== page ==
Some Theological Themes Common to C.S. Lewis and John Wesley

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The Christian images inherent in the story are unmistakable.  To Psyche’s half-sister Orual, none of Psyche’s perceptions of living in a palace united to the divine in heavenly bliss were real, just as it is the case that, according to Scripture, the things of the Spirit are nonsense to the natural man. The invisible realm of the Spirit is not even discernable to those who are not spiritual. There are therefore distinct differences in world view between one who is a Christian believer and one who is not.  These differences tend to cause a lack of trust, resulting in division between those who believe and those who do not.  For this reason, Jesus said that He came not to give peace, but a sword. In like manner, there was such a serious breach between Psyche and Orual that Orual was thinking of putting an end to Psyche’s life.

As is evident in the first chapter of Paul’s epistle to the Romans, all people, whether Christian or not, experience hints regarding the existence of the Spiritual realm.  So it was that Orual did have hints of the palace which she could not at first see. However, for a long time, she suppressed them. She was well aware that a change in world view would mean that everything in her life would have to be begun over again.  She said to Psyche, “If this is true, I’ve been wrong all my life.  Everything has to be begun over again.  Psyche, is it true?  You’re not playing a game with me?  Show me.” These are precisely the thoughts of those who are confronted with the truth of the Christian Gospel.  If God exists, and if the Christian world view is true, then we are not in control.  This is a very scary thing.  This is why we resist and it is why our minds do not allow us to see the things of the Spirit until we surrender ourselves to God.  If the claims of Christ are true, then major readjustments are necessary.  These readjustments will often involve a complete overhaul, not only an intellectually, but morally as well.

Most people are not willing to undergo such sweeping moral and intellectual transformations without a struggle.  People do not lightly give up the habits and lifestyles to which they have become accustomed.  This was certainly the case for Orual.  Her initial thought was that Psyche was insane.  She wholeheartedly rejected what she considered to be Psyche’s delusion.  She said, “I suppose my first thought must have been, ‘She’s mad.’  Anyway, my whole heart leaped to shut the door against something monstrously amiss-not to be endured.  And to keep it shut.  Perhaps I was fighting not to be mad myself.” When people resist the Christian gospel, it is often a wholehearted resistance.  Much is at stake.  People realize that a complete renovation is necessary if the Christian claims are true.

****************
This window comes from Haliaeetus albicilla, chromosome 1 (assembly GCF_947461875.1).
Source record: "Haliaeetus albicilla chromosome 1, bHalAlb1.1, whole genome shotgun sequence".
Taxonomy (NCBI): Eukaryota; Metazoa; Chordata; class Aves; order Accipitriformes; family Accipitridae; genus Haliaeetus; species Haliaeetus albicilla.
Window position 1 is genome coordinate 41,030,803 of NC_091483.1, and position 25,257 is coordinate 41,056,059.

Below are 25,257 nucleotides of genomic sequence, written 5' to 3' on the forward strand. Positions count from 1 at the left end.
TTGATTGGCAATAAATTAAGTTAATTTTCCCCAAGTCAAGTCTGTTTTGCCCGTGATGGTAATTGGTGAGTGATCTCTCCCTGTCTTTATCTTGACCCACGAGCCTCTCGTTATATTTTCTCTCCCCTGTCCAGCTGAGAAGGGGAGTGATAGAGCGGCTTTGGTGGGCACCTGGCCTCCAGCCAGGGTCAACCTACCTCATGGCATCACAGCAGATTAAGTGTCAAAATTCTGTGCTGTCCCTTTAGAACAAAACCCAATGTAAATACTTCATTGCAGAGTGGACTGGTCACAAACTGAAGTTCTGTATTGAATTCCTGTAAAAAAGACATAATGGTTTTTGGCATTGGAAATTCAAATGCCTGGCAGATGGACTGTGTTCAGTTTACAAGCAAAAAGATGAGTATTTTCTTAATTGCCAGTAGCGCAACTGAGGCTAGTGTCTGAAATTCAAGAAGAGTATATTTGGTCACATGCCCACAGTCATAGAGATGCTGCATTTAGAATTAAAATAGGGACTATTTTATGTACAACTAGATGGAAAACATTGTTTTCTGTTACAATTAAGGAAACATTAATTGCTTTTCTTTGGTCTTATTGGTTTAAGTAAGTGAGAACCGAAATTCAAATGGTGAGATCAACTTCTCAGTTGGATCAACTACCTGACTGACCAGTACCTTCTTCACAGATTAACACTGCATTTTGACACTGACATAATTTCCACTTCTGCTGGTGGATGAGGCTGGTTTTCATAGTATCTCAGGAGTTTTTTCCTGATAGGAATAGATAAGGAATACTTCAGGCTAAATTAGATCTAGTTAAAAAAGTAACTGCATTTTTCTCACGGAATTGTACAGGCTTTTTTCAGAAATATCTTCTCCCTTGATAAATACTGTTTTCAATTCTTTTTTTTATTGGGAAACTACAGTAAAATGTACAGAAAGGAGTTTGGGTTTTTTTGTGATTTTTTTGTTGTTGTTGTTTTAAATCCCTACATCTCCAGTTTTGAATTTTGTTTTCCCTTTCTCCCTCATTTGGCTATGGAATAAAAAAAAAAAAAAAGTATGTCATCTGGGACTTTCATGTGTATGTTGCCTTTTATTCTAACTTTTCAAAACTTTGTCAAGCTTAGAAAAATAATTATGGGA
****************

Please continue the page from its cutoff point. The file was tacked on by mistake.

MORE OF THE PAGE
Fortunately, God intervenes on our behalf to bring about transformations of this kind.  We are not capable of doing such things on our own, and a serious struggle is usually involved.  In fact, C. S. Lewis once wrote that he himself was brought “kicking and struggling” into the kingdom of God. In Till We Have Faces, Psyche recognizes that it is only God who can accomplish this transformation.  She says, “And perhaps, Maia, you too will learn how to see.  I will beg and implore him to make you able.” At first, Orual wants no part of it.  When Psyche says to her, “he will make you able to see,” Orual responds, “I don’t want it.  I hate it.  Hate it, hate it, hate it.  Do you understand?” The world hates Christ, because it means a complete change of life to accept Him.  Yet God shows His faithfulness and mercy to Orual despite her resistance.  Her complete honesty before him is the very tool that He uses to bring Orual to the realization that she has been wrong in her complaint against “the gods.”  When she demands an answer, she is met with complete silence, and this is all that is necessary to bring her to the point of realization that her charges were, in fact, nothing more than “poison.”

For John Wesley, also, abandonment of the self is a prerequisite for the ability to see into the invisible realm.  We have seen that a central theme of Till We have Faces is that it is only through such an abandonment that one can find true meaning and, in effect, see the kingdom of God.  When Orual is eventually brought to the end of herself in the last days of her life, she finally finds meaning within the larger context of her relationship to the divine and is able to see that which eluded her throughout most of her life’s journey.